Alibaba has increased its share buyback plan to $25 billion as the Chinese e-commerce group seeks to boost investor confidence after slowing growth and a crackdown on the tech sector sent the company’s shares to multi-year lows Has.
The e-commerce group founded by Jack Ma has lost about 65 percent of its value since Chinese authorities canceled the IPO of its fintech arm Ant Group in November 2020, sparking months of regulatory scrutiny of the country’s biggest tech groups.
Alibaba said Tuesday it would increase its authorized share buybacks from $15 billion to $25 billion over the next two years. The company has already repurchased $9.2 billion worth of stock under the program.
Hong Kong-listed shares of Alibaba were up more than 12 percent by late afternoon. Shares of the company are up more than 40 percent since last week when Liu He, China’s top economics official, attempted rare intervention to make sure Investors and said Beijing will soon complete its “rectification” of the country’s major tech platforms.
China’s State Council, the country’s de facto cabinet, on Monday reiterated Beijing’s pledge to boost growth and protect financial markets from political devastation.
Growing geopolitical risks related to Russia’s invasion of Ukraine, US moves to begin delisting process for Chinese equities in New York and a Worsening of the Covid outbreak on the mainland have also created market volatility in recent weeks.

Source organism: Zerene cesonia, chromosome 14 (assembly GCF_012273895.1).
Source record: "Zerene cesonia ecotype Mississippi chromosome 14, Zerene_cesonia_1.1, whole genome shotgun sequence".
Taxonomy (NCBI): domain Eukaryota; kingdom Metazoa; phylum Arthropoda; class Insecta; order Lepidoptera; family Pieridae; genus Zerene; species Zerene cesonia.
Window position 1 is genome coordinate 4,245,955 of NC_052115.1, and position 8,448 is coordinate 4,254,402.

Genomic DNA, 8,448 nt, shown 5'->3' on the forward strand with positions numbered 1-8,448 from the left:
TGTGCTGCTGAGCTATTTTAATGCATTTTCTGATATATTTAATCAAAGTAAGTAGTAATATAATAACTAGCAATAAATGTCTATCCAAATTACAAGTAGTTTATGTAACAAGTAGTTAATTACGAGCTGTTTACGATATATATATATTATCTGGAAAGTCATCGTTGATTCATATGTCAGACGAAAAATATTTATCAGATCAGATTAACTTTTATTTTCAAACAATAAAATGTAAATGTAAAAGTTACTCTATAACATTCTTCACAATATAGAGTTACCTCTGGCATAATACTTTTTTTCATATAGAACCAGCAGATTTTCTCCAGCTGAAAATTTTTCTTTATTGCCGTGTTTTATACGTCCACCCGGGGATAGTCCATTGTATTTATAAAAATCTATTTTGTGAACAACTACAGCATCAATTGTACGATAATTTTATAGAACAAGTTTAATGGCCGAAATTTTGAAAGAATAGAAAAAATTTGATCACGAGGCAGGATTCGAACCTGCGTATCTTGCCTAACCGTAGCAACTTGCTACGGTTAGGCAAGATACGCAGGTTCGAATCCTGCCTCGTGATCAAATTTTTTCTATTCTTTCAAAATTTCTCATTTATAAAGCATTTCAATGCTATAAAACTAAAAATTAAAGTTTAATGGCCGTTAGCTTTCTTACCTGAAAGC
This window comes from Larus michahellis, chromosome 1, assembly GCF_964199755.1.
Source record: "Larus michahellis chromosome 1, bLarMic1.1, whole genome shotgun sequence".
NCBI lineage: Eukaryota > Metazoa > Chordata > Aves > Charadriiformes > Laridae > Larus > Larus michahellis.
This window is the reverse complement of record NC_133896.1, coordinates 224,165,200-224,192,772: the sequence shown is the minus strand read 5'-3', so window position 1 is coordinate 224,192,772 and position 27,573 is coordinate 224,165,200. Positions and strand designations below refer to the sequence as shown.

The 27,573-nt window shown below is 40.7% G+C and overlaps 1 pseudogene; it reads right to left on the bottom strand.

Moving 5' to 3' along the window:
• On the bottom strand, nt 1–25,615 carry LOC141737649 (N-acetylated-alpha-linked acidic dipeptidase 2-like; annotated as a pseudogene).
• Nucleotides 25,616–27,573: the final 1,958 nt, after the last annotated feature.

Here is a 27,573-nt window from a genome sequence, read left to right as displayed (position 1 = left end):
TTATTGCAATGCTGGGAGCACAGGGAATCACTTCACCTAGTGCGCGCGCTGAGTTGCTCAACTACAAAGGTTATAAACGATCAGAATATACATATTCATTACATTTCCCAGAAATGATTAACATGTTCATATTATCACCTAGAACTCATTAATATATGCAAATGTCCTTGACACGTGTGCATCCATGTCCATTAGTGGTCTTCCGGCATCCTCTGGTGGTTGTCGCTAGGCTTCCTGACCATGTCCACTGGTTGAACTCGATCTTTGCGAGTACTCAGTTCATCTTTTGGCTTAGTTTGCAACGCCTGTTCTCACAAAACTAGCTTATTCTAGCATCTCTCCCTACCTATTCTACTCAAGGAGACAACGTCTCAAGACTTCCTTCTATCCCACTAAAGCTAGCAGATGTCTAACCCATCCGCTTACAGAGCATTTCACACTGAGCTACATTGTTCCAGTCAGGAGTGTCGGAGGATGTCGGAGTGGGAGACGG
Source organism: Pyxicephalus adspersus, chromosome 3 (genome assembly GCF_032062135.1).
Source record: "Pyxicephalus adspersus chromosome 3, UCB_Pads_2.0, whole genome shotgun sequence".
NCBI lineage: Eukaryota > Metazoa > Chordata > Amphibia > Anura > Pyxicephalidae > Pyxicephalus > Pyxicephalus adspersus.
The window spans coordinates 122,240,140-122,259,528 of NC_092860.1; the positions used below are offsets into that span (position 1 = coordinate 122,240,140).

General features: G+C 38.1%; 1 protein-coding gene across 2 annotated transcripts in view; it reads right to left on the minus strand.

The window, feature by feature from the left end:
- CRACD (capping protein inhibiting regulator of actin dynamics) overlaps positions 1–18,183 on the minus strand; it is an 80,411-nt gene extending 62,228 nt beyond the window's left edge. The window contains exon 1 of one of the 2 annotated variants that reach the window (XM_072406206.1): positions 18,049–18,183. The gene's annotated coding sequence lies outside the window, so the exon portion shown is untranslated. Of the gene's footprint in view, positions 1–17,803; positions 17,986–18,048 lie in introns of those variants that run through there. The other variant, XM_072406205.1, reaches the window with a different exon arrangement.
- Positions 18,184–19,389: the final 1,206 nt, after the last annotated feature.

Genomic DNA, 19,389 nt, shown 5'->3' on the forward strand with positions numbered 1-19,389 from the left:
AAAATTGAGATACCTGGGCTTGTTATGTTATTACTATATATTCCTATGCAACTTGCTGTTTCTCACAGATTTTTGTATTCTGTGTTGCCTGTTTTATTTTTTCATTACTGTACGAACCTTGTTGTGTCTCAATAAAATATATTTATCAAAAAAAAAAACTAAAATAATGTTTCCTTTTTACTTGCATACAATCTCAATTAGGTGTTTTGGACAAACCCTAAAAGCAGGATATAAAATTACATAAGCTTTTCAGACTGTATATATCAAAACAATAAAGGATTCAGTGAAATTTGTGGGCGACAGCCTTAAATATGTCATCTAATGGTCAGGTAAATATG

Daniel Zhang, Chief Executive, has repeatedly said that Alibaba’s shares are undervalued and the company would continue to buy back shares.
Public filings also suggest that Ma and Joe Tsai, Alibaba’s executive vice chairman, have slowed their stock sales amid the decline. Tsai didn’t sell any shares in the second half of 2021, and Ma only sold about 10 million shares during the year, about half the amount he sold in previous years.
According to research group Bernstein, Alibaba trades at a forward price-earnings multiple of 12.2, with cash on its balance sheet accounting for more than a quarter of its market value.
The relatively cheap share price has attracted well-known value investors like Berkshire Hathaway Vice Chairman Charlie Munger, but the company has yet to assuage the skepticism of many Wall Street analysts.
Robin Zhu, an analyst at Bernstein, pointed to Alibaba’s slow growth and declining margins as a concern. “Share buybacks should boost shareholder returns, but the longer-term problem is competitive headwinds in China’s e-commerce,” Zhu said.
Alibaba reported his slowest quarterly revenue growth in the fourth quarter since the 2014 IPO, with revenue up 10 percent year over year — the first time growth had fallen below 20 percent.
The company’s main e-commerce business faces growing competition from legacy e-commerce groups like Pinduoduo and JD.com, as well as newer platforms like ByteDance’s Douyin, TikTok’s sister app in China, with influencers Sell products via streaming content.
Alibaba was imposed a record fine $2.8 billion for abusing its market position last year and Ant remains under scrutiny from regulators.
Alibaba also announced that Shan Weijian, chairman of Hong Kong-based investment group PAG, will replace Borje Ekholm, chief executive of Swedish telecom group Ericsson, as an independent board member effective March 31.
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Alibaba increases share buyback programme to $25bn in boost to stock Source link Alibaba increases share buyback programme to $25bn in boost to stock